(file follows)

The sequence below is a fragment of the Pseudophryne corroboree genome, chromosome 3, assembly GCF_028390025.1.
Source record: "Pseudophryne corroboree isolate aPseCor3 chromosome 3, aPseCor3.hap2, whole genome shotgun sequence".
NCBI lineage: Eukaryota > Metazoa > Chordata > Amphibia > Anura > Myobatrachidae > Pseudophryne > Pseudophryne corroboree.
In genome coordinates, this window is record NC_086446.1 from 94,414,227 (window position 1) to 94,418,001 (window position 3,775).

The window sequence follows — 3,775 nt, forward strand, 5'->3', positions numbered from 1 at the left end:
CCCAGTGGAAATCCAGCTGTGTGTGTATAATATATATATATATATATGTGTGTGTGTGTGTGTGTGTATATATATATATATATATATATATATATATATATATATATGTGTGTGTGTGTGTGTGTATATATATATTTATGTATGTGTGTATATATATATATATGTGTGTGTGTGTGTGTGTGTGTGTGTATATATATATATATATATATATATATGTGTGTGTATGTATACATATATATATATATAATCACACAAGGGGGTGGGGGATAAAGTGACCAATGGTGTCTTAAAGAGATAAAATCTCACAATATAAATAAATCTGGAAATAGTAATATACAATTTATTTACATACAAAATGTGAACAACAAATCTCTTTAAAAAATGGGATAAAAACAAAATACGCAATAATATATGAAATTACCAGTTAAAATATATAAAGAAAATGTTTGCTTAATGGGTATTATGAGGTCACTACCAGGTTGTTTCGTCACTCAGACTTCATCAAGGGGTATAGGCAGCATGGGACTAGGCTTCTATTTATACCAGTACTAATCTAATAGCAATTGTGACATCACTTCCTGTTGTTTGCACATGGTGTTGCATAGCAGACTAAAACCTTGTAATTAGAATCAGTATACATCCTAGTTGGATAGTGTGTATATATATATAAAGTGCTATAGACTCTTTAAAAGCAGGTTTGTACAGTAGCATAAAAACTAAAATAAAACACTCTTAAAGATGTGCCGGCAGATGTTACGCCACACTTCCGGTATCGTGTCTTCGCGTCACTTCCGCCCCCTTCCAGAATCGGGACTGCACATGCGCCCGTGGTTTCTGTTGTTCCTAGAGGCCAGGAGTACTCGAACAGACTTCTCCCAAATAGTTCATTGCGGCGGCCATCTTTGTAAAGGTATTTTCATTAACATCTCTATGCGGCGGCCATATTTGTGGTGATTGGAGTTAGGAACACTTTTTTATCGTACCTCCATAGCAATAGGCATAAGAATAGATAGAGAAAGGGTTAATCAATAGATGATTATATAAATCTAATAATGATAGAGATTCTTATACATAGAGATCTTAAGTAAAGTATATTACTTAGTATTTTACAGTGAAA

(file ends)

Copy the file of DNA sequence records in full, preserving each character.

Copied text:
The sequence below is a fragment of the Pseudophryne corroboree genome, chromosome 3, assembly GCF_028390025.1.
Source record: "Pseudophryne corroboree isolate aPseCor3 chromosome 3, aPseCor3.hap2, whole genome shotgun sequence".
NCBI lineage: Eukaryota > Metazoa > Chordata > Amphibia > Anura > Myobatrachidae > Pseudophryne > Pseudophryne corroboree.
In genome coordinates, this window is record NC_086446.1 from 94,414,227 (window position 1) to 94,418,001 (window position 3,775).

The window sequence follows — 3,775 nt, forward strand, 5'->3', positions numbered from 1 at the left end:
CCCAGTGGAAATCCAGCTGTGTGTGTATAATATATATATATATATATGTGTGTGTGTGTGTGTGTGTATATATATATATATATATATATATATATATATATATATATGTGTGTGTGTGTGTGTGTATATATATATTTATGTATGTGTGTATATATATATATATGTGTGTGTGTGTGTGTGTGTGTGTGTATATATATATATATATATATATATATGTGTGTGTATGTATACATATATATATATATAATCACACAAGGGGGTGGGGGATAAAGTGACCAATGGTGTCTTAAAGAGATAAAATCTCACAATATAAATAAATCTGGAAATAGTAATATACAATTTATTTACATACAAAATGTGAACAACAAATCTCTTTAAAAAATGGGATAAAAACAAAATACGCAATAATATATGAAATTACCAGTTAAAATATATAAAGAAAATGTTTGCTTAATGGGTATTATGAGGTCACTACCAGGTTGTTTCGTCACTCAGACTTCATCAAGGGGTATAGGCAGCATGGGACTAGGCTTCTATTTATACCAGTACTAATCTAATAGCAATTGTGACATCACTTCCTGTTGTTTGCACATGGTGTTGCATAGCAGACTAAAACCTTGTAATTAGAATCAGTATACATCCTAGTTGGATAGTGTGTATATATATATAAAGTGCTATAGACTCTTTAAAAGCAGGTTTGTACAGTAGCATAAAAACTAAAATAAAACACTCTTAAAGATGTGCCGGCAGATGTTACGCCACACTTCCGGTATCGTGTCTTCGCGTCACTTCCGCCCCCTTCCAGAATCGGGACTGCACATGCGCCCGTGGTTTCTGTTGTTCCTAGAGGCCAGGAGTACTCGAACAGACTTCTCCCAAATAGTTCATTGCGGCGGCCATCTTTGTAAAGGTATTTTCATTAACATCTCTATGCGGCGGCCATATTTGTGGTGATTGGAGTTAGGAACACTTTTTTATCGTACCTCCATAGCAATAGGCATAAGAATAGATAGAGAAAGGGTTAATCAATAGATGATTATATAAATCTAATAATGATAGAGATTCTTATACATAGAGATCTTAAGTAAAGTATATTACTTAGTATTTTACAGTGAAA